Deviant Orthodoxy in Colonial Mexico
Publication Year: 2005
False Mystics examines why the Catholic church viewed the accused as deviants and argues that this categorization was due in part to unconventional aspects of their spirituality and in part to contemporary social anxieties over class and race mixing, transgressions of appropriate gendered behavior, and fears of Indian and African influences on orthodox Catholicism. Jaffary examines the transformations this category of heresy underwent between Spain and the New World and explores the relationship between accusations of "false" mysticism and contemporary notions of demonic possession, sickness, and mental illness. Jaffary adopts the perspectives of visionaries to examine the influence of colonial artwork on their spiritual imaginations and to trace the reasons that their spirituality diverged from conventional expressions of piety. False Mystics illuminates the challenges that popular religion and individual spirituality posed to both the institutional church and the colonial social order.
Published by: University of Nebraska Press
Title Page, Copyright Page
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Since I began working on this book I have often been compelled to explain my interest in the group of one hundred Mexican “false” mystics whose stories lie at its core. One scholar to whom I outlined my project (then in its incubation stages) many years ago remarked, “Well, that sounds fine if you don’t care about the lives of 97 percent ...
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I wish to acknowledge my gratitude to the many individuals and institutions that provided me with professional, personal, and practical assistance during the research and writing of False Mystics. I am indebted to Asunción Lavrin, who encouraged me to submit the manuscript to the University of Nebraska Press, to the press’s anonymous ...
Introduction: Ana Rodríguez de Castro y Aramburu: An Ilusa before the Mexican Inquisition
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On November 21, 1801, Ana Rodríguez de Castro y Aramburu appeared before the Mexican tribunal of the Spanish Inquisition to defend herself against allegations that she had engaged in unorthodox religious practices. Inquisitor Antonio Bergosa y Jordán asked Aramburu if she knew of anyone who feigned receiving divine revelations, ...
1. The Production of Orthodoxy and Deviancy
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Late-fifteenth- and early-sixteenth-century Spain produced and exported to Mexico both the court that prosecuted New World mystics and the heresy for which they were tried. Pope Sixtus IV granted royal jurisdiction to the Catholic monarchs, Ferdinand and Isabella, to establish the Tribunal del Santo Oficio, the modern Spanish ...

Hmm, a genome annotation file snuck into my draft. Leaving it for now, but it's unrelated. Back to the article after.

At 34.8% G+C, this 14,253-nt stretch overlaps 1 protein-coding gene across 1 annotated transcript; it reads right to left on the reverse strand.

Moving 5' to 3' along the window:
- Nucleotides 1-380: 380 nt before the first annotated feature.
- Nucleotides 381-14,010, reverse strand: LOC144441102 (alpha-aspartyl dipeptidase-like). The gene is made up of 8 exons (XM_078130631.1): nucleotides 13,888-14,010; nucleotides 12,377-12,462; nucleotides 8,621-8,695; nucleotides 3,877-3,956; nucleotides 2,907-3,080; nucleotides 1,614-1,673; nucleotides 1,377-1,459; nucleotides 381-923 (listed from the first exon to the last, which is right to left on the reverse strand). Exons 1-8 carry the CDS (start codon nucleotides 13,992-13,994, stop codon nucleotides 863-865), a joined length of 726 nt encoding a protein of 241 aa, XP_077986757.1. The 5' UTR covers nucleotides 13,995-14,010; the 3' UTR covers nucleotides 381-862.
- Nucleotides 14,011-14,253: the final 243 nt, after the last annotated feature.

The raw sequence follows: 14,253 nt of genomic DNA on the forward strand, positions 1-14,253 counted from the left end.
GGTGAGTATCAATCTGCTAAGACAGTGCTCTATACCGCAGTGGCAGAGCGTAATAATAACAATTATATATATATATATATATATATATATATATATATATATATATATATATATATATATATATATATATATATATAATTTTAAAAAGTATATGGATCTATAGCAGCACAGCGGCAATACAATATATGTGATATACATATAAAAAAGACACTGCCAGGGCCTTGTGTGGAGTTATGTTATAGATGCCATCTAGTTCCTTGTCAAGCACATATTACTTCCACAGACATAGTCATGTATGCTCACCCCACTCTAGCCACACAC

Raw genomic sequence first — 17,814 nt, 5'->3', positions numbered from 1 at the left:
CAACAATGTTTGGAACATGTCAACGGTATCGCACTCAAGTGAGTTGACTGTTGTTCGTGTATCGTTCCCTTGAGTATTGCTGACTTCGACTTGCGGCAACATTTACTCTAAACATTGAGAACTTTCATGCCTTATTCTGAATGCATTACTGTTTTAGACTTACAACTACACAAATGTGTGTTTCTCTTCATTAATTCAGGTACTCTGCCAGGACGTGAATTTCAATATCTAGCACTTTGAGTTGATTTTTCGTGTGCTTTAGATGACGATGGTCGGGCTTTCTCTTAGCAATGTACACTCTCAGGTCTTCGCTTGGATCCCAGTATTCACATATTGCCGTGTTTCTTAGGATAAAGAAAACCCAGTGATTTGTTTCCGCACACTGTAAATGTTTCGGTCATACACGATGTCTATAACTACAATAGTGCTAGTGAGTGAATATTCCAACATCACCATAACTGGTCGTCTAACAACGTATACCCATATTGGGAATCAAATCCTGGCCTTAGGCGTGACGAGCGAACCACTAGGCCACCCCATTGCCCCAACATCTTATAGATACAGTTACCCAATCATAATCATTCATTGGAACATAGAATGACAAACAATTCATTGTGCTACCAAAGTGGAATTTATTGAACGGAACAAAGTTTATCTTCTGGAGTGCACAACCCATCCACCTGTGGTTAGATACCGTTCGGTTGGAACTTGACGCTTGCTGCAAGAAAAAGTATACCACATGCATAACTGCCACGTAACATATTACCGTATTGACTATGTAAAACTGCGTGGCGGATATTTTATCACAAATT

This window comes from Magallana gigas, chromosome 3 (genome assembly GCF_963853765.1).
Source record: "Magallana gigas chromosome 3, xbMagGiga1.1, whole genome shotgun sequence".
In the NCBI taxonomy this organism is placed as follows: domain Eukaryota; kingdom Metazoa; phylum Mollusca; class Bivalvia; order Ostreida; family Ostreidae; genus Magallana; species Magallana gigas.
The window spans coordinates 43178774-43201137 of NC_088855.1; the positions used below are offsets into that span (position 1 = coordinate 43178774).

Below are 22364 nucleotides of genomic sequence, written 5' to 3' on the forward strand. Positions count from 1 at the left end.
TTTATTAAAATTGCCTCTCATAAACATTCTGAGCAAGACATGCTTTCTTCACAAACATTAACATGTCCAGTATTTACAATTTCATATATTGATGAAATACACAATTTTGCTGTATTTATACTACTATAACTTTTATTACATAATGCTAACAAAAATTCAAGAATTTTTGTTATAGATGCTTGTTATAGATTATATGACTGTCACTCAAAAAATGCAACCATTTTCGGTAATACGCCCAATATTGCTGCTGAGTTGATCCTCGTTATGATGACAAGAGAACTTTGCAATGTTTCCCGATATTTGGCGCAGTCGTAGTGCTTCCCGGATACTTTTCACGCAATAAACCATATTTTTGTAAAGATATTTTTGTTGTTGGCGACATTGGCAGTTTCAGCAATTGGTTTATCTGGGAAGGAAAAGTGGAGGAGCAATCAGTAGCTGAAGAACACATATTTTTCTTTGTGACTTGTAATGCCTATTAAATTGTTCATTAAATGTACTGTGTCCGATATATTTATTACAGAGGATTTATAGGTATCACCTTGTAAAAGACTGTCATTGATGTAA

2. Mystical Spirituality in the Social Context of Colonial Mexico
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In the city of Puebla in the summer of 1717, the Mexican Inquisition opened a hearing against Marta de la Encarnación, a castiza seamstress and spinner, whom the court later qualified as an “alumbrada, hipócrita, and embustera.” 1 During the next eight years the tribunal repeatedly interrogated Marta, her confessor, Juan Manuel de Vega, and ...
3. The Evaluation of True and False Mysticism
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In the last week of April 1738 the Mexican tribunal received a flurry of letters from five clerics denouncing Agustín Claudio, a lay brother (religioso lego) of the order of San Hipólito Martír. 1 Two friars described how they had seen fray Agustín jump out of his chair during prayer, grimace, and contort his body strangely. A third reported that ...
4. Orthodoxy and Heterodoxy in the Visions of Ilusos and Alumbrados
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So began a vision that Getrudis Rosa Ortiz, a poor mestiza laywoman, described for the judges of the Holy Office near the outset of her 1723 trial in Mexico City. “I could not distinguish what material the cross was made of, nor if the Lord was alive or dead. But I did see that a great flow of water that trickled in many drops was coming from the wound of his right side and falling on a great ...
5. The Classification of Female Disorders
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Clerical, lay, and medical witnesses who testified in Josefa Palacios’s late-eighteenth-century ilusa trial all had great difficulty comprehending and classifying the disturbing fits they watched her experience. A Franciscan friar from the town of Pachuca originally denounced Palacios along with her confessor, Eusebio Villarejo, in a ...
Conclusion: The Spirit and the Flesh
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In the midst of Ana de Aramburu’s late-eighteenth-century Inquisition hearing, someone composed a scathing visual lampoon of her religious experiences and tacked it up to the door of the Orcolaga household whereAramburu was living at the outset of her trial (see figure 4). 1 Juan Domingo Gutiérrez, one of her former patrons, submitted ...
Appendix 1. Database of Iluso and Alumbrado Trials
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Appendix 2. Database of Embustero Trials
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Publication Year: 2005
Series Title: Engendering Latin America